As was widely anticipated, North Carolinians voted Tuesday to amend their state’s constitution to outlaw legal recognition of any domestic arrangement except for the marriage of one man and one woman.
Today, advocates campaigning for and against a similar proposal here are likely to spend the day putting their gloss on the potential impact of Amendment 1’s passage in Minnesota.
Their likely respective spins:
Opponents of same-sex marriage will note that the ban, the 31st straight win for their side at polls around the country, was enacted by an even wider margin than had been predicted. It passed by some 61 percent, vs. a predicted 55 percent.
And they will predict victory in the other states where voters this year are likely to cast ballots related to gay marriage: Minnesota, Maryland, Washington, Maine and possibly New Jersey.
“I think it sends a message to the rest of the country that marriage is between one man and one woman,” the head of the vote-yes coalition said Tuesday night. “The whole point is simply that you don’t rewrite the nature of God’s design based on the demands of a group of adults.”
Last southern state
In contrast, gay-rights supporters are likely to note that North Carolina was the last state south of the Mason-Dixon Line to enact a ban, and differs demographically from Minnesota in a number of important ways. Located in the Bible Belt, its Democrats lean toward the socially conservative.
They are also likely to argue that without either presidential nomination in play in yesterday’s primary, North Carolina’s unusually heavy vote can be credited to residents who otherwise would have been unlikely to turn out at all. Liberal Minnesotans, meanwhile, will be more likely to vote in next fall’s general election.
And they are likely to note that with nearly a year more lead time and a smaller gap to close — a January poll showed the pro-amendment forces ahead 48 percent to 44 percent — Minnesota’s same-sex marriage supporters enjoy better odds.
The confusion issue
There is likely some truth to all of that. And yet a poll taken in North Carolina over the weekend suggests that the biggest problem confronting vote-no campaigns in both states is simple confusion.
Both states already have statutes barring same-sex marriage. Supporters of the constitutional amendments have said they are needed to stop “activist judges” from overturning those laws.
Unlike Minnesota’s proposed ban, North Carolina’s Amendment 1 outlaws civil unions and domestic partnerships, even between heterosexuals. On Sunday, only 46 percent of that state’s residents realized the proposal did more than ban gay marriage; 61 percent of those who understood the scope opposed the amendment, according to the Democratically inclined Public Policy Polling.
Another 6 percent believed that a yes vote would legalize gay marriage; 20 percent reported having no idea what the amendment would do.
The poll conducted by the same firm in Minnesota in January did not test voter comprehension of the impact of a yes vs. a no vote on the November ballot question, only opinions about the legal recognition that should be afforded gay and lesbian couples.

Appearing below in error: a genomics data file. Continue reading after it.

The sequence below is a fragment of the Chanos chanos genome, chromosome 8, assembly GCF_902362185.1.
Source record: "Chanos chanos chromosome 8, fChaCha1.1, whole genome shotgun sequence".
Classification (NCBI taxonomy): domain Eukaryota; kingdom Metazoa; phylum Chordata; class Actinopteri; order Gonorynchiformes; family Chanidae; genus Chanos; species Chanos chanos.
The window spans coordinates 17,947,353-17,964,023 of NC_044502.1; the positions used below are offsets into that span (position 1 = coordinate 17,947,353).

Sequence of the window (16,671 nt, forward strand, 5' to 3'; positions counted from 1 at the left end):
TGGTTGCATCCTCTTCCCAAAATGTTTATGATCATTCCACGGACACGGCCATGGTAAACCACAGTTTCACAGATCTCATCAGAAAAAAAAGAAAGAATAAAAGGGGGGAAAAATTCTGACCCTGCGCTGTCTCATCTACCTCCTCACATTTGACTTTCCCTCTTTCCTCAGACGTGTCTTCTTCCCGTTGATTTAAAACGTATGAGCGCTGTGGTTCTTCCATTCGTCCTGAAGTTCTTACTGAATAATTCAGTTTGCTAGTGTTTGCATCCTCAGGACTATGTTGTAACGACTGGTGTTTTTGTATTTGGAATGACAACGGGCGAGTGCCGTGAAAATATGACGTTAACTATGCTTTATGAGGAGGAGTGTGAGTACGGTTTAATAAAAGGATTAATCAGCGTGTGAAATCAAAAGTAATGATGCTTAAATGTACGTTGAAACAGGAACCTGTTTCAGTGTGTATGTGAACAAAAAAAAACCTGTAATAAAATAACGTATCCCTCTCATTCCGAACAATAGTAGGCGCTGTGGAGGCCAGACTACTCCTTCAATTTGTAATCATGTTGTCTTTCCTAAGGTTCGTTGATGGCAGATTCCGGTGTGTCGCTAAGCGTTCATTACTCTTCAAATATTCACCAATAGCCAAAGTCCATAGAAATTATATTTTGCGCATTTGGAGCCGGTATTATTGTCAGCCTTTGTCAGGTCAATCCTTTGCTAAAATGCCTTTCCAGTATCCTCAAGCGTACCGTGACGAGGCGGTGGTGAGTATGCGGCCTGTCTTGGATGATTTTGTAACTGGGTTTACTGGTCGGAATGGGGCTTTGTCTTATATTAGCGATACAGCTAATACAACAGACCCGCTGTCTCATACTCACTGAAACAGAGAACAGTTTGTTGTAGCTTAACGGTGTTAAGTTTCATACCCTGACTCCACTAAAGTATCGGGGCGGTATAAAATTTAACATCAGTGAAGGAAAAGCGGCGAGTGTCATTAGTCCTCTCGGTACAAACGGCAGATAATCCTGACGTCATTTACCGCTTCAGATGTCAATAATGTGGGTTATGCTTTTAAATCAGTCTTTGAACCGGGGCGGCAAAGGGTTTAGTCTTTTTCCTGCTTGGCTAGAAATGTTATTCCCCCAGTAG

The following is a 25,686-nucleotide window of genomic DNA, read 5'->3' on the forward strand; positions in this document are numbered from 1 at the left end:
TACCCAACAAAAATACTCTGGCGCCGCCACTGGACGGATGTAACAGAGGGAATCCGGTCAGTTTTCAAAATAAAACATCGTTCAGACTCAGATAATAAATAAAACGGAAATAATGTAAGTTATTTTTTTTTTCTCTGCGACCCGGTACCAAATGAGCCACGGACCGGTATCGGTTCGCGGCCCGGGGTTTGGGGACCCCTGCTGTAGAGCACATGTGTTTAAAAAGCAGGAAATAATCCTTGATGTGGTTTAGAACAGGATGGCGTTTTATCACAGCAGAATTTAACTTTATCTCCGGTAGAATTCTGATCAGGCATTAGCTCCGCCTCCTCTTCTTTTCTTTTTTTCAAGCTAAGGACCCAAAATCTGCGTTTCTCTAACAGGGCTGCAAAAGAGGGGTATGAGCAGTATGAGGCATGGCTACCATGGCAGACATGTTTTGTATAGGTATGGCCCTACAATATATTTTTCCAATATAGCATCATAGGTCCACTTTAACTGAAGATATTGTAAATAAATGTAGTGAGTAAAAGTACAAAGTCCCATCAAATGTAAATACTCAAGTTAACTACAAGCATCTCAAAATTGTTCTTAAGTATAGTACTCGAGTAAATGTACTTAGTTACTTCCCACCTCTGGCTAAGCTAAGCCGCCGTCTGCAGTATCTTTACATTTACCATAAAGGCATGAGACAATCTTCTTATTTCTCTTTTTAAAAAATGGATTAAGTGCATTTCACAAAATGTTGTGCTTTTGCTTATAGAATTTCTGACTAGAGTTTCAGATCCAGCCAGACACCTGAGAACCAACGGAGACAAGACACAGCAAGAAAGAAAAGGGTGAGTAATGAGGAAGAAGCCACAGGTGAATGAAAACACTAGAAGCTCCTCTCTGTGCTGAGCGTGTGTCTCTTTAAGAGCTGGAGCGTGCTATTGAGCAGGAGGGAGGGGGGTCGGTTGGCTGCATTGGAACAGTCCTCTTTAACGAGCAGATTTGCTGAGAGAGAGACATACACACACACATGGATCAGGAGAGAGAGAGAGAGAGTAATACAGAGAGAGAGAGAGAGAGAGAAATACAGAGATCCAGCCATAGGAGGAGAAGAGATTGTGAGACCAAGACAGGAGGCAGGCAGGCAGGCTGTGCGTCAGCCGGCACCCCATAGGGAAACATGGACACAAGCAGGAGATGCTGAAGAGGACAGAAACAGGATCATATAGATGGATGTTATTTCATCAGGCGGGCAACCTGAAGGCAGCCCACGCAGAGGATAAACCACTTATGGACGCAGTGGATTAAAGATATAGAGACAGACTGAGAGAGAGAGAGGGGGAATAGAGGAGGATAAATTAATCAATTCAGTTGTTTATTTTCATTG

“The language is fairly similar between the two amendments,” said Dustin Ingalls, assistant director of the polling firm. “I would expect to see a similar amount of confusion.”
Failure to convey consequences
To strategist Bill Hillsman, the adman whose spot-on campaigns helped propel dark horses Paul Wellstone and Jesse Ventura to victory, that confusion suggests the vote-no forces blew it.
“People there didn’t really know it would ban civil unions as well,” he said. “That seems to have been a major failing that they didn’t do a decent job telling people about the consequences.”
Nor is Hillsman convinced it matters that Minnesota is “bluer” than North Carolina. “In Minnesota you’re not going to be able to get this [defeated] on the backs of Democrats across the state,” he said. “The numbers just don’t work.”
If the amendment is to be defeated here, he said, it will be because of gay-rights support among liberal Republicans and suburban conservatives who don’t think there’s anything wrong with same-sex unions.
Sees independents as swing voters
Minnesota’s independents will be the swing voters, he argued: “They tend to be fiscally conservative but socially libertarian.”
Indeed, Republican lawmakers likely had reasons beyond banning gay marriage for putting the amendment on the ballot in November. “What happened in ’08 scared Republicans so badly they’re looking for opportunities to put socially conservative items on the ballot with Obama,” said Hillsman. “They can get people to come out just to vote for that.”
About half a million people voted early in North Carolina. It was unclear yesterday whether anyone was conducting exit polling, but as expected the survey taken Sunday showed older voters and conservatives more likely to vote yes.
One surprise: Many African-Americans planned to vote against the measure. Possibly because the North Carolina NAACP and many black leaders came out strongly against Amendment 1, support among African-Americans narrowed from 71 percent in November to 55 percent last weekend.
Vote-yes leaders had planned to “drive a wedge” between blacks and gays, according to internal memos disclosed as a part of a lawsuit pending in Maine.